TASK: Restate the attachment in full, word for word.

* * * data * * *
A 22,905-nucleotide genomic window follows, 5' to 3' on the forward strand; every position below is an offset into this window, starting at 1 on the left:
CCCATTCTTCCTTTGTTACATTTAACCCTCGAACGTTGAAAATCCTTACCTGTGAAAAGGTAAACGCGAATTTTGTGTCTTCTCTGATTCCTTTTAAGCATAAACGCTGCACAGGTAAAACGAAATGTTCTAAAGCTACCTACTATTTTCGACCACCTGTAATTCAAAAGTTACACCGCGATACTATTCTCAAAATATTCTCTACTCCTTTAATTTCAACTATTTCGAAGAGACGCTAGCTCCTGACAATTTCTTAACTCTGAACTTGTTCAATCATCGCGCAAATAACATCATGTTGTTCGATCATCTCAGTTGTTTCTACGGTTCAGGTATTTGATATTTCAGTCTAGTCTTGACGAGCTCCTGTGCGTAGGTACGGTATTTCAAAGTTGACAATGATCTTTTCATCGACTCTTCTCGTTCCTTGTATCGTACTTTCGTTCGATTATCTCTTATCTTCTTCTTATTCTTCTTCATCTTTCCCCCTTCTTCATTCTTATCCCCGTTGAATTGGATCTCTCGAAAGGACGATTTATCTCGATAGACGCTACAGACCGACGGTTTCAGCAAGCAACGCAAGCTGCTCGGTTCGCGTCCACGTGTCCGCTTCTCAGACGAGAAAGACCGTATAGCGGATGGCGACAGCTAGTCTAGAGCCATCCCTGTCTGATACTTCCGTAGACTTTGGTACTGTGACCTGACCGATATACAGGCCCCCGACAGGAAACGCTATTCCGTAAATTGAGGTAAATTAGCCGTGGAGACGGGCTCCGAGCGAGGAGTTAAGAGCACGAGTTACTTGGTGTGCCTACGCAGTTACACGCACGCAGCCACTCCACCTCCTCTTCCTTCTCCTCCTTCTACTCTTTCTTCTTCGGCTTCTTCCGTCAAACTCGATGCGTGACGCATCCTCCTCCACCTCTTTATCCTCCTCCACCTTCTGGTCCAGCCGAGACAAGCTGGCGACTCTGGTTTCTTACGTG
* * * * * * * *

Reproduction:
A 22,905-nucleotide genomic window follows, 5' to 3' on the forward strand; every position below is an offset into this window, starting at 1 on the left:
CCCATTCTTCCTTTGTTACATTTAACCCTCGAACGTTGAAAATCCTTACCTGTGAAAAGGTAAACGCGAATTTTGTGTCTTCTCTGATTCCTTTTAAGCATAAACGCTGCACAGGTAAAACGAAATGTTCTAAAGCTACCTACTATTTTCGACCACCTGTAATTCAAAAGTTACACCGCGATACTATTCTCAAAATATTCTCTACTCCTTTAATTTCAACTATTTCGAAGAGACGCTAGCTCCTGACAATTTCTTAACTCTGAACTTGTTCAATCATCGCGCAAATAACATCATGTTGTTCGATCATCTCAGTTGTTTCTACGGTTCAGGTATTTGATATTTCAGTCTAGTCTTGACGAGCTCCTGTGCGTAGGTACGGTATTTCAAAGTTGACAATGATCTTTTCATCGACTCTTCTCGTTCCTTGTATCGTACTTTCGTTCGATTATCTCTTATCTTCTTCTTATTCTTCTTCATCTTTCCCCCTTCTTCATTCTTATCCCCGTTGAATTGGATCTCTCGAAAGGACGATTTATCTCGATAGACGCTACAGACCGACGGTTTCAGCAAGCAACGCAAGCTGCTCGGTTCGCGTCCACGTGTCCGCTTCTCAGACGAGAAAGACCGTATAGCGGATGGCGACAGCTAGTCTAGAGCCATCCCTGTCTGATACTTCCGTAGACTTTGGTACTGTGACCTGACCGATATACAGGCCCCCGACAGGAAACGCTATTCCGTAAATTGAGGTAAATTAGCCGTGGAGACGGGCTCCGAGCGAGGAGTTAAGAGCACGAGTTACTTGGTGTGCCTACGCAGTTACACGCACGCAGCCACTCCACCTCCTCTTCCTTCTCCTCCTTCTACTCTTTCTTCTTCGGCTTCTTCCGTCAAACTCGATGCGTGACGCATCCTCCTCCACCTCTTTATCCTCCTCCACCTTCTGGTCCAGCCGAGACAAGCTGGCGACTCTGGTTTCTTACGTG